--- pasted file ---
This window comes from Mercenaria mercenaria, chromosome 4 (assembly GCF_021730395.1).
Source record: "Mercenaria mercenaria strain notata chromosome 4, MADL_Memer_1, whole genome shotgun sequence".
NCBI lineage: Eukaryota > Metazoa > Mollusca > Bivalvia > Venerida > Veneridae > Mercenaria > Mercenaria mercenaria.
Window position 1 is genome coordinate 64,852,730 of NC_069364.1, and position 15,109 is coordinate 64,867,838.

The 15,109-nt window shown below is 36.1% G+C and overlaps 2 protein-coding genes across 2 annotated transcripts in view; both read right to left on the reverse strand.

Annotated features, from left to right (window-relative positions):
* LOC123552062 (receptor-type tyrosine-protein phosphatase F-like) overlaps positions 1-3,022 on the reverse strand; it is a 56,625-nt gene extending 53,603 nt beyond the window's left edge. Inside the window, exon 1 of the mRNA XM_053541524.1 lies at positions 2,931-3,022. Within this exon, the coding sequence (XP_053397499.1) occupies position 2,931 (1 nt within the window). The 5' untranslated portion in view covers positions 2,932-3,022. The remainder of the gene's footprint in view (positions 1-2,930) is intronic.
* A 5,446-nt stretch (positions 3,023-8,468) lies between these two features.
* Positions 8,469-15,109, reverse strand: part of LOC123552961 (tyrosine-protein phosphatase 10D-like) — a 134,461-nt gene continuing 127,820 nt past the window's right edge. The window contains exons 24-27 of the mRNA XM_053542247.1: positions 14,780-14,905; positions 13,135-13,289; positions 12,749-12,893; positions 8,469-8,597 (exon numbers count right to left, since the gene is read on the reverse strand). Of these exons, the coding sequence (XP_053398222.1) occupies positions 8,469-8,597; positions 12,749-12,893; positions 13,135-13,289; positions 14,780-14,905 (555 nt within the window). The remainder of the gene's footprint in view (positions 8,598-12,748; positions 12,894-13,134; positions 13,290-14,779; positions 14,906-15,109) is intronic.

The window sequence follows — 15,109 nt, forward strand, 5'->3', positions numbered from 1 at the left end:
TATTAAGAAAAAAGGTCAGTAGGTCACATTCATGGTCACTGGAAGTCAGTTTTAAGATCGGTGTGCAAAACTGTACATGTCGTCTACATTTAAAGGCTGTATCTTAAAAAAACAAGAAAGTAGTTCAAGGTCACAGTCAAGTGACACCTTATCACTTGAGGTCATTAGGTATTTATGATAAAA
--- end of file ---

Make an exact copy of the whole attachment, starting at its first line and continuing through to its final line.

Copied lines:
This window comes from Mercenaria mercenaria, chromosome 4 (assembly GCF_021730395.1).
Source record: "Mercenaria mercenaria strain notata chromosome 4, MADL_Memer_1, whole genome shotgun sequence".
NCBI lineage: Eukaryota > Metazoa > Mollusca > Bivalvia > Venerida > Veneridae > Mercenaria > Mercenaria mercenaria.
Window position 1 is genome coordinate 64,852,730 of NC_069364.1, and position 15,109 is coordinate 64,867,838.

The 15,109-nt window shown below is 36.1% G+C and overlaps 2 protein-coding genes across 2 annotated transcripts in view; both read right to left on the reverse strand.

Annotated features, from left to right (window-relative positions):
* LOC123552062 (receptor-type tyrosine-protein phosphatase F-like) overlaps positions 1-3,022 on the reverse strand; it is a 56,625-nt gene extending 53,603 nt beyond the window's left edge. Inside the window, exon 1 of the mRNA XM_053541524.1 lies at positions 2,931-3,022. Within this exon, the coding sequence (XP_053397499.1) occupies position 2,931 (1 nt within the window). The 5' untranslated portion in view covers positions 2,932-3,022. The remainder of the gene's footprint in view (positions 1-2,930) is intronic.
* A 5,446-nt stretch (positions 3,023-8,468) lies between these two features.
* Positions 8,469-15,109, reverse strand: part of LOC123552961 (tyrosine-protein phosphatase 10D-like) — a 134,461-nt gene continuing 127,820 nt past the window's right edge. The window contains exons 24-27 of the mRNA XM_053542247.1: positions 14,780-14,905; positions 13,135-13,289; positions 12,749-12,893; positions 8,469-8,597 (exon numbers count right to left, since the gene is read on the reverse strand). Of these exons, the coding sequence (XP_053398222.1) occupies positions 8,469-8,597; positions 12,749-12,893; positions 13,135-13,289; positions 14,780-14,905 (555 nt within the window). The remainder of the gene's footprint in view (positions 8,598-12,748; positions 12,894-13,134; positions 13,290-14,779; positions 14,906-15,109) is intronic.

The window sequence follows — 15,109 nt, forward strand, 5'->3', positions numbered from 1 at the left end:
TATTAAGAAAAAAGGTCAGTAGGTCACATTCATGGTCACTGGAAGTCAGTTTTAAGATCGGTGTGCAAAACTGTACATGTCGTCTACATTTAAAGGCTGTATCTTAAAAAAACAAGAAAGTAGTTCAAGGTCACAGTCAAGTGACACCTTATCACTTGAGGTCATTAGGTATTTATGATAAAA